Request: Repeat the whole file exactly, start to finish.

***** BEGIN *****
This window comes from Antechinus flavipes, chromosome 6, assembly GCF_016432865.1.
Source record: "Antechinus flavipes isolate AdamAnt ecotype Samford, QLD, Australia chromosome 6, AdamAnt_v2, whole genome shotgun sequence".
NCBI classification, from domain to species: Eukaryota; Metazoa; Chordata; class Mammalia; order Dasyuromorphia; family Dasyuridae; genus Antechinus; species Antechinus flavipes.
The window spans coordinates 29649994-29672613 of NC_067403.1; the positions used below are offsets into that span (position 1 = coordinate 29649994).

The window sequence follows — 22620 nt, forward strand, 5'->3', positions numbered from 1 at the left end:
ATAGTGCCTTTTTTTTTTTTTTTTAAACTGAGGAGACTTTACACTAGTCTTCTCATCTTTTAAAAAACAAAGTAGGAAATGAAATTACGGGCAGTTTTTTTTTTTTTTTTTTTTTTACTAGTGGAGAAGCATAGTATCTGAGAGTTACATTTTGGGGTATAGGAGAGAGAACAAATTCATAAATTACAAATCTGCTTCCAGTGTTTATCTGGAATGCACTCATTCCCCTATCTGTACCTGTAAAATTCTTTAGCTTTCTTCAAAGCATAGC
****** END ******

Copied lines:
This window comes from Antechinus flavipes, chromosome 6, assembly GCF_016432865.1.
Source record: "Antechinus flavipes isolate AdamAnt ecotype Samford, QLD, Australia chromosome 6, AdamAnt_v2, whole genome shotgun sequence".
NCBI classification, from domain to species: Eukaryota; Metazoa; Chordata; class Mammalia; order Dasyuromorphia; family Dasyuridae; genus Antechinus; species Antechinus flavipes.
The window spans coordinates 29649994-29672613 of NC_067403.1; the positions used below are offsets into that span (position 1 = coordinate 29649994).

The window sequence follows — 22620 nt, forward strand, 5'->3', positions numbered from 1 at the left end:
ATAGTGCCTTTTTTTTTTTTTTTTAAACTGAGGAGACTTTACACTAGTCTTCTCATCTTTTAAAAAACAAAGTAGGAAATGAAATTACGGGCAGTTTTTTTTTTTTTTTTTTTTTTACTAGTGGAGAAGCATAGTATCTGAGAGTTACATTTTGGGGTATAGGAGAGAGAACAAATTCATAAATTACAAATCTGCTTCCAGTGTTTATCTGGAATGCACTCATTCCCCTATCTGTACCTGTAAAATTCTTTAGCTTTCTTCAAAGCATAGC